I can’t imagine being an oncologist. Having to tell patients, day in and day out, that the scan revealed they had cancer, and that any hope of their survival requires them to endure exhausting treatments of radiation and painful surgery. It can’t be easy to inflict that kind of emotional burden on people day after day. In fact, I think it would be much easier for the oncologist to tell his patients that they don’thave cancer—that all is well! But surely that would not be loving. Why? Because the disease will go untreated, and will eventually kill the patient.
The same is true in the church. Discernment properly identifies sin for the cancer that it is. And love constrains us to have the difficult conversations with our brothers and sisters, in which we lovingly explain that, though they might not be aware of it, they’ve got spiritual cancer, and they need to do something about it before it ravages their soul. Sure, it’s easier to ignore sin in one another. It’s easier to not have people call you judgmental, and arrogant, and holier-than-thou because you’ve brought sin to their attention. It’s easier to avoid resolving that conflict with your brother; in a big church like the one I attend, you can just pretend they don’t even exist! It’s easier to write people off and terminate relationships. But dear friends: that is not ministry. That is not love. The loving servant of Christ’s flock is willing to endure all manner of difficulty for the sake of one another’s mortification of sin and joy in Jesus. Proverbs 27:6: “Faithful are the wounds of a friend,” because those wounds work in the soul a godly sorrow that produces repentance leading to salvation, 2 Corinthians 7:9–10.
Love is Brokenhearted
And secondly, love requires not only that the faithful minister be bold in his confrontation of sin. Love also requires that that boldness be a brokenhearted boldness. Paul says he wrote “out of much affliction and anguish of heart” and “with many tears.” Paul’s preeminent reaction to the sin of the Corinthians wasn’t one of vexation or exasperation. He wasn’t just annoyed at them. He was grieved to the heart for them. He didn’t rebuke them because their sin made him mad. He rebuked them because his heart broke for them. He knew where the end of the road they were traveling led: it led to apostasy; it led to condemnation. And he couldn’t stand to think that those whom he loved so much might be severed from the Christ who is their indomitable joy and go into the torment of eternal punishment.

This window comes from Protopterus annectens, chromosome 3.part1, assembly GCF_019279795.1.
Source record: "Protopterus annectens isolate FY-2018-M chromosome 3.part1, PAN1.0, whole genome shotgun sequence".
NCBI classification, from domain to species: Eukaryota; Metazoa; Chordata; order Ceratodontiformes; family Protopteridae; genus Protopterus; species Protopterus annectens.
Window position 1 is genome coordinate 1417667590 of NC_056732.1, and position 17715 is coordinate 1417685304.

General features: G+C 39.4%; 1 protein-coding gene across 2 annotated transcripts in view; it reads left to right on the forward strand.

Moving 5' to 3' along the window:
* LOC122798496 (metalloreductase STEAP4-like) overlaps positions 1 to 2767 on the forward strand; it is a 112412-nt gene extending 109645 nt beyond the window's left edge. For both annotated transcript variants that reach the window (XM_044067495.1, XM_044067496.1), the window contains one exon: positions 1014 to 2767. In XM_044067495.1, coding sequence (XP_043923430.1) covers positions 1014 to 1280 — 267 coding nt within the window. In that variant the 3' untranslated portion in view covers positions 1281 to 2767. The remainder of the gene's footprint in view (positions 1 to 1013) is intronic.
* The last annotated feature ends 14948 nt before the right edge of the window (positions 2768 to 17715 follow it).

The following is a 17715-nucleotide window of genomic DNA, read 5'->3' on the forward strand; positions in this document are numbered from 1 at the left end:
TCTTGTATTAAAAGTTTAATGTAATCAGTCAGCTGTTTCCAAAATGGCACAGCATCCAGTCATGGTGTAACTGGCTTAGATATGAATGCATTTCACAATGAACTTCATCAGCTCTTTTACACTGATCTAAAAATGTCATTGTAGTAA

See, the faithful minister is courageous enough to get over his fear of what people might say or do to him if he confronts them over their sin. But that same faithful minister also takes no perverse delight in delivering that correction. And we need to be on guard against that, because our hearts will deceive us into thinking we’re stalwarts for righteousness, when really we’re just hard people looking to beat up on others so that we don’t have to deal with the sin in our own lives.
Calvin said, “It is the part of a pious pastor, to weep within himself, before he calls upon others to weep: to feel tortured in silent musings, before he shows any token of displeasure; and to keep within his own breast more grief, than he cause to others” (148). We must be bold to confront, but that boldness must be a brokenhearted boldness. It must be sorrow—not exasperation—that drives us to confront sin in our brothers and sisters. And they should be able to tell the difference.
May our love be a sharpening love, friends. Let us be a people, unafraid to deal with sin in each other’s lives—driven by a brokenhearted boldness that labors for the church’s holiness.
Source: By Mike Roccardi, A Love That Sharpens, The Cripplegate, http://thecripplegate.com/a-love-that-sharpens/, Published 24/04/2015. (Accessed 29/04/2015.)